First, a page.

COAL not consistent - why?


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AussieInUtah
February 2, 2012, 11:33 PM
I don't understand what is going on: I've full-length sized and trimmed my cases, and set the seating die on my press. When I mic the loaded cases, the COAL varies by a few 1000th's of an inch. How can that be? I thought that the seating die was supposed to give you a consistent COAL.

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A-FIXER
February 2, 2012, 11:37 PM
It is because of deformed projectiles you will need to get the Hornady compartator this along with the Hornady COL gauge with metered brass will give you " depend how exact you want to be'' The true measurement from the rifling/off the lands, because you will measure the o-give instead of bullet tip.

AussieInUtah
February 2, 2012, 11:55 PM
So are you saying that my Sierra Matchking projectiles aren't consistent length? I don't understand why people even bother to record COAL if you can't load to a consistent length...

oldandslow
February 3, 2012, 04:15 AM
AIU, 2/3/12

When first working up my loads for my Rem 700 .270 Winchester I was very careful but still had significant differences in COAL with my cartridges. I finally measured a number of bullets and found the following differences in bullet length.

1. Speer 130 grain Spitzer Point BT- 1.085" plus or minus 0.003"
2. Nosler 130 grain Partition- 1.127" plus or minus 0.003"
3. Sierra 130 grain Spitzer Point BT- 1.104- 1.141", or a 0.027" spread in lengths.

Thus there was a diffenence in COAL's, especially with the Sierra's. I finally bought a device from Sinclair International so I could measure the distance from the case base to the bullet ogive and then could adjust the distance the ogive sits off the lands of the barrel. I'm sure others will chime in with additional info. I guess this is what makes reloading lots of fun.

best wishes- oldandslow

helotaxi
February 3, 2012, 05:07 AM
It will at least get you in the ballpark. The meplat of pretty much every bullet made is slightly different. If getting them to all measure exactly the same matters to you, buy a meplat trimmer, but realize that in some cases, the BC of the bullet suffers.

For the most part, as long as your seater isn't drifting, the difference in the meplat isn't going to matter. The distance from the ogive to the lands is what matters and that is going to be consistent since the ogive is what the seater references on.

USSR
February 3, 2012, 07:11 AM
So are you saying that my Sierra Matchking projectiles aren't consistent length?

Yes, even Sierra MatchKing's ogives will vary by as much as 0.010". The bullet seating die seats by bearing against the bullet ogive, not the meplat.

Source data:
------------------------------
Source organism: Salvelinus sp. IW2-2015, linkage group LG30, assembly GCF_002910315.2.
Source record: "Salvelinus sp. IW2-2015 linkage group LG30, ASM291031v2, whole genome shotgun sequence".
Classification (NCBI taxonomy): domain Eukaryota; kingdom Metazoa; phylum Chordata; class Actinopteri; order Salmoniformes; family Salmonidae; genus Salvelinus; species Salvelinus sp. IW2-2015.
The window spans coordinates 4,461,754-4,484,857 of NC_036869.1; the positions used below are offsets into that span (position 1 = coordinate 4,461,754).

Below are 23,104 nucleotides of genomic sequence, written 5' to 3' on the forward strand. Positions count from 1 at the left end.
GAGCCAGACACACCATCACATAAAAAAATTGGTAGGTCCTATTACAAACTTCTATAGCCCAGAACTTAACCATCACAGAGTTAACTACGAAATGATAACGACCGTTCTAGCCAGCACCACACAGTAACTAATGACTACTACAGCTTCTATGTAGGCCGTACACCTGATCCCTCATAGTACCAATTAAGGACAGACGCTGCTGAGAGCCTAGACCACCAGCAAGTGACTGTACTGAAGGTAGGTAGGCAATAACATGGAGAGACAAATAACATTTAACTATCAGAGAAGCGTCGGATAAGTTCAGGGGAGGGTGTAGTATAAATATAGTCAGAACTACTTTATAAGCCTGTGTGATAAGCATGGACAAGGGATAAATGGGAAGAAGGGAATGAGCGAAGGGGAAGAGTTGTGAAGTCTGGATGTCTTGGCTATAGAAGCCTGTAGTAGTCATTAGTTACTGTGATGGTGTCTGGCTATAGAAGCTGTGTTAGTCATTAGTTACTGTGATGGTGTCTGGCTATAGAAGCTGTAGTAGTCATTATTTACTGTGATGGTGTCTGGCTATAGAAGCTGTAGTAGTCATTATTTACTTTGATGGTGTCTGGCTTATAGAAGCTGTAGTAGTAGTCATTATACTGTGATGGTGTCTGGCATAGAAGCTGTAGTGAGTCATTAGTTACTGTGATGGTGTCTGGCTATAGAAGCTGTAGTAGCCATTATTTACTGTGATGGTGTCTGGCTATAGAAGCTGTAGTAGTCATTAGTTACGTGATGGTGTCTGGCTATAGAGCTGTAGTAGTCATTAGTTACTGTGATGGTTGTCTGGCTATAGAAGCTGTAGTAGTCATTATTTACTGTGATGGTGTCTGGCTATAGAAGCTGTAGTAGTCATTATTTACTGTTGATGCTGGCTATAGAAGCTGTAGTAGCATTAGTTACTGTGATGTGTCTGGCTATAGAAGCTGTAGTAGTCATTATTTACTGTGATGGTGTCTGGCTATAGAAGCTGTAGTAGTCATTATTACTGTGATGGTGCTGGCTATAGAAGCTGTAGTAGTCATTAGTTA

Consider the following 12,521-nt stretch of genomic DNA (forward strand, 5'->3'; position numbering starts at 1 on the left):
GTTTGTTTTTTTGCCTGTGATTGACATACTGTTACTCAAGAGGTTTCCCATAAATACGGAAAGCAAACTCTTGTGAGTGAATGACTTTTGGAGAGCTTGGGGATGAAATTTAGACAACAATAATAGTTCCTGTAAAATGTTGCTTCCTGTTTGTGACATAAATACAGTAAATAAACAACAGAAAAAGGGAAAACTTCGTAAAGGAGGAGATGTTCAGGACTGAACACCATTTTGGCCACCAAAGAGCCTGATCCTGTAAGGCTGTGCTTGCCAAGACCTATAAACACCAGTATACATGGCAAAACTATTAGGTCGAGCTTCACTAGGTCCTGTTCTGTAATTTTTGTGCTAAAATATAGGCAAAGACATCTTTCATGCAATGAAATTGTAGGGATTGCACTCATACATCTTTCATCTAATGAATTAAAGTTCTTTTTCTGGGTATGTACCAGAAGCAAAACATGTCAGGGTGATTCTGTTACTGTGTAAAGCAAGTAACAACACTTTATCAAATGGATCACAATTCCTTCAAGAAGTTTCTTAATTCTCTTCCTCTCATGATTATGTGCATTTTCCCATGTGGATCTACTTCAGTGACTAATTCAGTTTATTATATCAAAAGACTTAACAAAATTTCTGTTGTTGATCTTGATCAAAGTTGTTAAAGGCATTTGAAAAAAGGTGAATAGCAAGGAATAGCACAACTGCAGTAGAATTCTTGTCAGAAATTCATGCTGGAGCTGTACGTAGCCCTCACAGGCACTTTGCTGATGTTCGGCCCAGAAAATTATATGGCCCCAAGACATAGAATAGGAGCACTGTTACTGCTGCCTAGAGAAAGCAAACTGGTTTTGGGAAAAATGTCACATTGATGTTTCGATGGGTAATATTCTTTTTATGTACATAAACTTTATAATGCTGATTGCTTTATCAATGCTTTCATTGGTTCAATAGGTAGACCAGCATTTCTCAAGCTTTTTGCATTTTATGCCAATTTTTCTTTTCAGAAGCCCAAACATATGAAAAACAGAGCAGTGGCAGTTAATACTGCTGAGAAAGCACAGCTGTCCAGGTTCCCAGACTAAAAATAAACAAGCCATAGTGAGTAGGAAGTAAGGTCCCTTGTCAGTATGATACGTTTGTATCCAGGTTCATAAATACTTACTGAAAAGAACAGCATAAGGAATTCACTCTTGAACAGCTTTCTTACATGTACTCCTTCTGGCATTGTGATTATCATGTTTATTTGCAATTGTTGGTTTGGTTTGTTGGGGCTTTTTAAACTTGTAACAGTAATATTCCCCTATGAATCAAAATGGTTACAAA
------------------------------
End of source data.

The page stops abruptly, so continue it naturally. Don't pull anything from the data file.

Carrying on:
I don't understand why people even bother to record COAL if you can't load to a consistent length...

Probably because they don't have a bullet comparator tool. Also, it is useful to ensure that the OAL is not too long for the magazine.

Don

Walkalong
February 3, 2012, 07:38 AM
it is useful to ensure that the OAL is not too long for the magazine.
Yep...

Jasper1573
February 3, 2012, 05:54 PM
Another issue can be neck tension. If one brass case has greater tension than another, the bullet may not seat as easily or as deeply, and give you significant variations (> a few thousandths). I find this to be more likely if using a collet neck sizing die due to my inconsistency in the pressure I place on the press handle.

+1 for what everyone else said above

James2
February 3, 2012, 08:17 PM
What everyone said, just let me add, nothing to worry about!

twofifty
February 4, 2012, 12:03 AM
If your ammo COAL is within .003" you are doing better than most of us.
None of the components are identical even within the same batch #, so everything ends up with a + or -.

After awhile reloading you will learn what aspects to keep to close tolerances, and where is does not really matter. Hunting ammo need not be made with the same exacting meticulous attention to small details that goes into benchrest ammo.

gamestalker
February 4, 2012, 02:46 AM
It's either one of two elements of the bullets, or someting with the press of die.
The most common cause of inconsistent OAL's is because we A. Measure from tip of the bullet to the head, should be the same every time right? Wrong, first of all the tip of a bullet, even the ballistic poly carbon tips will vary by .001" on a good day, they get flatten or deformed slightly during shipping and dayto day handling. And then if it's a lead tipped bullet, the number's your going to get are going vary by quite a bit, lead obviously gets very easily flatten or deformed just while getting made and packaged, not to mention shipping, handling, and while in the hands of the retail store you now have clerks and customers handling them.

And another for sure element that effects OAL is, inconsistencies of olgive location. your seating does not seat off of the tip but off of the tappered area of the bullet. So with that onconsistency being nearly impossiible to avoid, it becomes extremely frustrating. A bullet comparator will eliminate much of the problem, but the unavoidable issue of deformed bullets is just something we are forced to accept.